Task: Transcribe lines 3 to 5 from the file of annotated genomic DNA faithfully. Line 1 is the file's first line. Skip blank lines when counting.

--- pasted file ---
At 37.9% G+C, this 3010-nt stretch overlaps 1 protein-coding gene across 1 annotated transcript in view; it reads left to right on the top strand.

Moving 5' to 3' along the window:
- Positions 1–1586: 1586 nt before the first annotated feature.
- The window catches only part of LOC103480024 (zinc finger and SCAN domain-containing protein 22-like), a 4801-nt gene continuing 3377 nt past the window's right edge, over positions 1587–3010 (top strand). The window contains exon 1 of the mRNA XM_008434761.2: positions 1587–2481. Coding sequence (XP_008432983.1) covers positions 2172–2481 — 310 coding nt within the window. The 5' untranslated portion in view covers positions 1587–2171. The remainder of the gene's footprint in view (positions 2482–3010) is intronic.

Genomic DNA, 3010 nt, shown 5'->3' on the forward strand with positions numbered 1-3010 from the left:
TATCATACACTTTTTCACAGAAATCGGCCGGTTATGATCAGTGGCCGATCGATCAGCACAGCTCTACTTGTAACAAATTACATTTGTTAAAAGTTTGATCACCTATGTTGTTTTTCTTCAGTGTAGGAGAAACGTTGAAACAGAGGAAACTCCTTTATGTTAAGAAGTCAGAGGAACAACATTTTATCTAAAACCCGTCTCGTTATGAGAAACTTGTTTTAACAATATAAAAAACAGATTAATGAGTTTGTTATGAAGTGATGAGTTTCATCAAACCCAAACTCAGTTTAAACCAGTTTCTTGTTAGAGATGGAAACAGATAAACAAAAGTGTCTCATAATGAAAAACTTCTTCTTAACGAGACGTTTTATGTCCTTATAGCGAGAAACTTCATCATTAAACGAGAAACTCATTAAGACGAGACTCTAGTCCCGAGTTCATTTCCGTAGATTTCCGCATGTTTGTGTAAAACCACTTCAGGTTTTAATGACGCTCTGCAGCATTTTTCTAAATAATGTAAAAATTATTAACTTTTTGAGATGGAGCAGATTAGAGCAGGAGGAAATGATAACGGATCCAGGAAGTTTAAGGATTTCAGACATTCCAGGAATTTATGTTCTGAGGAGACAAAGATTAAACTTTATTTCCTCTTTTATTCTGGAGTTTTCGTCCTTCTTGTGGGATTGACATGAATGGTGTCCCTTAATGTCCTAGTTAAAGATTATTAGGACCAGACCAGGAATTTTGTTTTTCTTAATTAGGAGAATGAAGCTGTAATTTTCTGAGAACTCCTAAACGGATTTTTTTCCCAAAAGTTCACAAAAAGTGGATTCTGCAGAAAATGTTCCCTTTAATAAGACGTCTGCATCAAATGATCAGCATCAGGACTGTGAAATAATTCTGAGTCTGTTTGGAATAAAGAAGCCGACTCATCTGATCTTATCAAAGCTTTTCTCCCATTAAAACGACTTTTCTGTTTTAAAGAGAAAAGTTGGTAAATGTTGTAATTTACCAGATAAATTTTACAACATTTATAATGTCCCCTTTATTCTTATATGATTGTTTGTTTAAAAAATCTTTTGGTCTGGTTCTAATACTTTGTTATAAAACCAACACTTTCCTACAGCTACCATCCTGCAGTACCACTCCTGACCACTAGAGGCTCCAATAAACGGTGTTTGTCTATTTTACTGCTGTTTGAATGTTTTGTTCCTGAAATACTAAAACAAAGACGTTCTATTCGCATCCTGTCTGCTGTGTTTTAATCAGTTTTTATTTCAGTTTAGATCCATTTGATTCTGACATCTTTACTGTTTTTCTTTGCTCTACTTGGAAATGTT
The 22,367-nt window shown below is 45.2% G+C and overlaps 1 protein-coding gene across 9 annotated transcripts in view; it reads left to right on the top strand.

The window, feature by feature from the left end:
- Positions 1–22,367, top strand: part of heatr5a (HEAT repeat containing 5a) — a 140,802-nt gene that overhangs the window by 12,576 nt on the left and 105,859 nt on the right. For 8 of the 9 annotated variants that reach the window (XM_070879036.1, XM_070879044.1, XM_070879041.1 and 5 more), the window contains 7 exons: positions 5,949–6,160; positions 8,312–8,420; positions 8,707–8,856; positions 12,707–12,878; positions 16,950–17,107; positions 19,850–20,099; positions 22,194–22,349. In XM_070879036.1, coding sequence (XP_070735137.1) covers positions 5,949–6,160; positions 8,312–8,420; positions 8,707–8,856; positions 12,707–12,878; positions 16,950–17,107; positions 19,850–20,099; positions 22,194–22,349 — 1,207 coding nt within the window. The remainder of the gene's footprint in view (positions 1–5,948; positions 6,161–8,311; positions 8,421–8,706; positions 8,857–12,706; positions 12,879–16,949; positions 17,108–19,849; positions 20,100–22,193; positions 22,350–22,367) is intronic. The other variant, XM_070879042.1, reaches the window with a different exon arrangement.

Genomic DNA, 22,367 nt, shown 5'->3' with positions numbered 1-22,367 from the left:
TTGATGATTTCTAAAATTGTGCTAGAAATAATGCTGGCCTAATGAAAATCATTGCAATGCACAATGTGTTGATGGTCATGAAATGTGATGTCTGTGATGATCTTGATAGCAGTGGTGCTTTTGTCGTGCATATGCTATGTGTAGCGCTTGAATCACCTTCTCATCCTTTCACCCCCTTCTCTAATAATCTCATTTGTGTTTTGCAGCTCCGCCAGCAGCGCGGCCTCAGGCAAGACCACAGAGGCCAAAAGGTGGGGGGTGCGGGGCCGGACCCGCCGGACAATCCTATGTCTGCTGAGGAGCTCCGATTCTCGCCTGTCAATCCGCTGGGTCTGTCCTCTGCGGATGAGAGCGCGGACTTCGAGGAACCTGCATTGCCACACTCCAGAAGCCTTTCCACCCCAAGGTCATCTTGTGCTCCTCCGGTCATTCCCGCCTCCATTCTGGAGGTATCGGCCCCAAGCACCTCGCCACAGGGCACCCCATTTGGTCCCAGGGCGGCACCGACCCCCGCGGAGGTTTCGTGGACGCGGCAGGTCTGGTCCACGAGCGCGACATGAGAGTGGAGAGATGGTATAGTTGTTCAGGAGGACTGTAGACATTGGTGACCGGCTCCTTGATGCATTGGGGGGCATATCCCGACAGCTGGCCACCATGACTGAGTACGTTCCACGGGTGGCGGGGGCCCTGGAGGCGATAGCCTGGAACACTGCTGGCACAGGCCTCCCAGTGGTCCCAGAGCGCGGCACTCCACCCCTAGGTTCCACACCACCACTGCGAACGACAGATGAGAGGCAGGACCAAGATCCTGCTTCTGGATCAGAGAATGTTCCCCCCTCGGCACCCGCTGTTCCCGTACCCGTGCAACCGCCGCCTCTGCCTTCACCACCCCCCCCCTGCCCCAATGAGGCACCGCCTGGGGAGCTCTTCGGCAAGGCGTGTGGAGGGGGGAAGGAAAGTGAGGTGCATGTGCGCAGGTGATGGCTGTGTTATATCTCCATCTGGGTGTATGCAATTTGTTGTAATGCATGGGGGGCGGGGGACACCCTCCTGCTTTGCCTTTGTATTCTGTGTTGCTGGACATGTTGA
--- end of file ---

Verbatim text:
- Positions 1–1586: 1586 nt before the first annotated feature.
- The window catches only part of LOC103480024 (zinc finger and SCAN domain-containing protein 22-like), a 4801-nt gene continuing 3377 nt past the window's right edge, over positions 1587–3010 (top strand). The window contains exon 1 of the mRNA XM_008434761.2: positions 1587–2481. Coding sequence (XP_008432983.1) covers positions 2172–2481 — 310 coding nt within the window. The 5' untranslated portion in view covers positions 1587–2171. The remainder of the gene's footprint in view (positions 2482–3010) is intronic.

Genomic DNA, 3010 nt, shown 5'->3' on the forward strand with positions numbered 1-3010 from the left: